A couple of our participants said they would look at primary research (via PubMed or Science Direct), but for the majority this didn't feature (also the two that did had undertaken some post-graduate level education, which is not reflective of the broader population). As anticipated, those who didn't use scientific articles said they wouldn't know how to get hold of them or what they could trust, and that the tone of scientific writing was a barrier. There were some sources of information that were perhaps surprising – heading to YouTube videos as a first port of call stood out, and heading to alternative and Chinese medicine sites before allopathic sites. We then asked them to rate how much they trust each of the sources of information (1* is the least, and 4* the most). Given our appalling scientific design, it's difficult to draw any serious conclusions from these ratings, but it is useful to see that people are making strong judgements about the reliability of the sources of information. They are also routinely using sources of information that they already know they don't trust.

Some of the ideas from the participants as to what might help:

  • Digests/translations in plain language of all scientific publications – is this something that could be provided as a service to academics? Some publishers now demand lay summaries, but this is not enough detail, and not yet widespread. Changing the culture of academia to write more accessibly was a popular suggestion.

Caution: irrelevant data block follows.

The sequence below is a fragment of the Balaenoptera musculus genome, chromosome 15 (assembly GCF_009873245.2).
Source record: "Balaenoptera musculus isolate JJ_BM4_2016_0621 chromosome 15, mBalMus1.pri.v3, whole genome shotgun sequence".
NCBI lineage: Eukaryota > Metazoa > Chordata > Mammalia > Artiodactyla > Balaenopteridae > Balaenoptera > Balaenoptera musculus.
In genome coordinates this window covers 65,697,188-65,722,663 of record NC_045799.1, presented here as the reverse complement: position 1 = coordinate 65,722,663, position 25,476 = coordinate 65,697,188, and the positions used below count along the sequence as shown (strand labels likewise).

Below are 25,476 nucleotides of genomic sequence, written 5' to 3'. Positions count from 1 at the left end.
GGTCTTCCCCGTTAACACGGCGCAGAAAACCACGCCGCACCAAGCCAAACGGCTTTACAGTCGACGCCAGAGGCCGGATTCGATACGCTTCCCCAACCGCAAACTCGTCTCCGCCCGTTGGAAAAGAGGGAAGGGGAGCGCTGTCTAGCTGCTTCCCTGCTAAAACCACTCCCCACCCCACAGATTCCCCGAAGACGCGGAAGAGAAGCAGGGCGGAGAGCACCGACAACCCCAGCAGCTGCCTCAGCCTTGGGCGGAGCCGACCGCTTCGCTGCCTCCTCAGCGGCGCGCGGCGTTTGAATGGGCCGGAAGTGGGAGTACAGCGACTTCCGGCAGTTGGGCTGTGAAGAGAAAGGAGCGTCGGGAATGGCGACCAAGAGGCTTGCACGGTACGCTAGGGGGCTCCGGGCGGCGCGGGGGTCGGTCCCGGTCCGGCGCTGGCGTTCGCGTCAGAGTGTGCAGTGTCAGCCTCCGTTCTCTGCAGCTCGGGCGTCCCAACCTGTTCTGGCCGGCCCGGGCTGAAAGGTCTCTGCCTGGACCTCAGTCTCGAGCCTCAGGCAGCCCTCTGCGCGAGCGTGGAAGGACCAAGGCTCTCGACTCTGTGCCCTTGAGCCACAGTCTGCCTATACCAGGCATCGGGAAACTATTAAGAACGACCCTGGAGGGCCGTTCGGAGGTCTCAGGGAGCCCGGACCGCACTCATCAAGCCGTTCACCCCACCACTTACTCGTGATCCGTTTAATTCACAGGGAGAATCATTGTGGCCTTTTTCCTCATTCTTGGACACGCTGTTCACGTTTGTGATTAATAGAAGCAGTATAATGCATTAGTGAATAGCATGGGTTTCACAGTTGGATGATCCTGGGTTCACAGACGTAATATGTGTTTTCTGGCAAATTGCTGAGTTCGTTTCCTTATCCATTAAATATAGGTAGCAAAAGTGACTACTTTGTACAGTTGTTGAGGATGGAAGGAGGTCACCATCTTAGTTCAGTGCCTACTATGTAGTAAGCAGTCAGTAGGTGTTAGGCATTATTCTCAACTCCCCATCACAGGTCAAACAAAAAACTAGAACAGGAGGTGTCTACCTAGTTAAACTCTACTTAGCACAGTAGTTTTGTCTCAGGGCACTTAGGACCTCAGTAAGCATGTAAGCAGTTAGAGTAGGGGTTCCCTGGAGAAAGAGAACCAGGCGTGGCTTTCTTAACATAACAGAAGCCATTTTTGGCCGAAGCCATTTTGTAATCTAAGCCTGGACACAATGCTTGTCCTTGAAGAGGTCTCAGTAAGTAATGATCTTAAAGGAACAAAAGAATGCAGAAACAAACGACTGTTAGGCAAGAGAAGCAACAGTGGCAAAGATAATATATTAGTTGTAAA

• Annotations of scientific papers and media stories by scientists and other citizens – up-voting of good annotations as for Reddit, or perhaps developing review sites like Metacritic.
  • Training in science literacy e.g. through bite-size game-style teaching – examples were Duolingo and Codecademy.
  • Broadening the outlets for talking about specific topics or research papers was popular e.g. via audiobooks, YouTube, live-streaming of events/discussions.
  • Teaching in scientific literacy in schools at Key Stage 2-3 was viewed as particularly important due to a trickle-up effect of children teaching their parents.

We talked about what a workshop could look like:

  • Generally people liked the idea of hearing about how research is done – including controls/repetition/random controlled trials/ethics, and also about how science publishing works – including open access/citations/impact factors/how science media works. Other topics of interest were understanding more about the 'impact of lobbying', and what is 'hidden by the media'.
  • People were less interested in how decisions are made about what to research – how the funding system works/differences between government-university-private research.
  • Most people were keen on the idea of a drop-in clinic (like the Citizens' Advice Bureau) where they could get help seeking information on whatever topic interested them.
  • The idea of one-to-one sessions with science PhD students to help research a topic was popular.

We discussed locations, and what might constitute a 'neutral' location for a workshop or event. Universities were broadly dismissed and deemed to be unsuitable locations, but libraries and public space such as town squares with mobile buses were considered good options.

So – enough work for a few lifetimes! Our aim now is to follow up some of these approaches – we'll be developing the ideas and seeking funding and collaborators, so if you are interested do get in touch (email: